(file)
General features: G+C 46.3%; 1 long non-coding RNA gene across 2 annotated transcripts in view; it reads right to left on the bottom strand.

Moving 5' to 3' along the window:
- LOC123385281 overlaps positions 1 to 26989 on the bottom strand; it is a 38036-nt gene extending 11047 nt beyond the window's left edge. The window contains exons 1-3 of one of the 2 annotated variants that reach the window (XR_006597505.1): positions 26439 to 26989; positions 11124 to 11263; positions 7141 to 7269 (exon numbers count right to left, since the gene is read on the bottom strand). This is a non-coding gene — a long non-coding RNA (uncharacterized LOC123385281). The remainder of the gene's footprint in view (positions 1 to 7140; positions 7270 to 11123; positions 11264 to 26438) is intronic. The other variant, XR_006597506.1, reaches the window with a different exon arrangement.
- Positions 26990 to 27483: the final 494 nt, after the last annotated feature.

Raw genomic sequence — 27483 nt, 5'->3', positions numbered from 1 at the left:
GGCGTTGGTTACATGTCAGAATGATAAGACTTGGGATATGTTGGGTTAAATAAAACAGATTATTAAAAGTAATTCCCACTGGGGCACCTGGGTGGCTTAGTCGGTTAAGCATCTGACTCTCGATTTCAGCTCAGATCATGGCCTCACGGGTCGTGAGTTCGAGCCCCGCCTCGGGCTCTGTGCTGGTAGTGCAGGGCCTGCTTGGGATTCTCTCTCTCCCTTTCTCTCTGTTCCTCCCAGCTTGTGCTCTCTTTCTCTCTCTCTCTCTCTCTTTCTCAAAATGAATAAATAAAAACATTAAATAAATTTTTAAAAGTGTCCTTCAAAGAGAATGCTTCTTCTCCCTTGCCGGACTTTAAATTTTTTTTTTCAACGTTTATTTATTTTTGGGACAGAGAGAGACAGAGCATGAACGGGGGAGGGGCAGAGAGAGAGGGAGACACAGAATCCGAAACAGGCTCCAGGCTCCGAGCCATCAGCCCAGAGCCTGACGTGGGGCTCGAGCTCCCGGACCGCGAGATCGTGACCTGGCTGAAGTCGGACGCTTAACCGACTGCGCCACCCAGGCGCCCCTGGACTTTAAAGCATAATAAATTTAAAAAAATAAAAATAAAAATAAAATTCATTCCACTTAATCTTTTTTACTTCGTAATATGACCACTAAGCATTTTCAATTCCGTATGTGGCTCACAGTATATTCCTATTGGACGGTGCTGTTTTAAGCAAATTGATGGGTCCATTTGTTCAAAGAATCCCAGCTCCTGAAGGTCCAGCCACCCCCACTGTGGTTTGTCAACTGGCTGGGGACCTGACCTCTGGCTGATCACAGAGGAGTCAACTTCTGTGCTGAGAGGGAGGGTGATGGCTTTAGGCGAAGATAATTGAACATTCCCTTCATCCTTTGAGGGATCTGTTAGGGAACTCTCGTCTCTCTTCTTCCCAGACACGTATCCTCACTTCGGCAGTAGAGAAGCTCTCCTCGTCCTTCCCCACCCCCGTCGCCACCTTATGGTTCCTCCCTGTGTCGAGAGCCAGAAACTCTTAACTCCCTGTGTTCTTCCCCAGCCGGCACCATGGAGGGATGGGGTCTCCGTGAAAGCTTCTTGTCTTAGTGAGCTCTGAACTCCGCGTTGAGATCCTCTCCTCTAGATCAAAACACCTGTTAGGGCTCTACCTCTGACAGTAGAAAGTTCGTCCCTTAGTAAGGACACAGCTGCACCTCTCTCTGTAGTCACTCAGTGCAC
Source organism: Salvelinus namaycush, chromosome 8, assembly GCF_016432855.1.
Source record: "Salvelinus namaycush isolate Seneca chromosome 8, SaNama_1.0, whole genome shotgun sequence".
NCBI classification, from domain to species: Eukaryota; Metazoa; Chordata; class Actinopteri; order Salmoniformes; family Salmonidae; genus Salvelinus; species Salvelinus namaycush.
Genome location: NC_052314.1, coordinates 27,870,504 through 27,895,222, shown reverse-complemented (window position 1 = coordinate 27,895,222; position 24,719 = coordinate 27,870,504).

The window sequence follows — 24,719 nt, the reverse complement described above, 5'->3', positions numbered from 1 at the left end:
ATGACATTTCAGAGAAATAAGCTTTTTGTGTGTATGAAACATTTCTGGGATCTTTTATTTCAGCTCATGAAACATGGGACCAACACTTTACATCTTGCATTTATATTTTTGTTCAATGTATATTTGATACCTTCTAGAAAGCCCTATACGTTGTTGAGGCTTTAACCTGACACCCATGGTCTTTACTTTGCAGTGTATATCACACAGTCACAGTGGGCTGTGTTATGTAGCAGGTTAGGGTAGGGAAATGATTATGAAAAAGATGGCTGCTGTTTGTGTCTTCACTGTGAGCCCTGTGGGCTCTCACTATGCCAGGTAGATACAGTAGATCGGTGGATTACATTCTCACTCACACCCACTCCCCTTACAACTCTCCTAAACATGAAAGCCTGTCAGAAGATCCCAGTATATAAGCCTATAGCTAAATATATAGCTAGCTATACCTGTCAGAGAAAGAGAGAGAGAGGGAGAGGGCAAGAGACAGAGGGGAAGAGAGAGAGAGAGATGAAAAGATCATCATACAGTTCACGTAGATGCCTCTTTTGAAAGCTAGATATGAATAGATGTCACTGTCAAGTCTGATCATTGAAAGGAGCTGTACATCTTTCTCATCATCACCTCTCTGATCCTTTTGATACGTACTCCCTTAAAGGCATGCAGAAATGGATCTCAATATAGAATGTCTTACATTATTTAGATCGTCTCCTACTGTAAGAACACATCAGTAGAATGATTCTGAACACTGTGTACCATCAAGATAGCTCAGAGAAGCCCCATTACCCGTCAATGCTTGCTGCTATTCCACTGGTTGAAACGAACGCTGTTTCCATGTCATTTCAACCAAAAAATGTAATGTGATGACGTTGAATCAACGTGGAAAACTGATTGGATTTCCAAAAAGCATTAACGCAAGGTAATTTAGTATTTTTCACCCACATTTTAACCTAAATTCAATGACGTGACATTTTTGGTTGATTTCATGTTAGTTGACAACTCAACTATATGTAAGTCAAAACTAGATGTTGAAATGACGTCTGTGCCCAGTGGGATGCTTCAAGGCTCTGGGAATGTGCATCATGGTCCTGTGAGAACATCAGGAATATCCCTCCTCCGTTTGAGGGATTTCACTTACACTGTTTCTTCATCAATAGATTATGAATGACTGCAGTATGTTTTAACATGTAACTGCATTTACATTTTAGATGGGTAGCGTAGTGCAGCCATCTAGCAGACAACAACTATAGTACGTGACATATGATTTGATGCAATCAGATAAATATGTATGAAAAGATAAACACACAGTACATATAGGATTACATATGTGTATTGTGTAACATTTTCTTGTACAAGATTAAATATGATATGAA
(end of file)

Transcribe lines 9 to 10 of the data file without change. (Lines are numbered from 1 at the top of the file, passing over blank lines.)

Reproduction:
NCBI classification, from domain to species: Eukaryota; Metazoa; Chordata; class Actinopteri; order Salmoniformes; family Salmonidae; genus Salvelinus; species Salvelinus namaycush.
Genome location: NC_052314.1, coordinates 27,870,504 through 27,895,222, shown reverse-complemented (window position 1 = coordinate 27,895,222; position 24,719 = coordinate 27,870,504).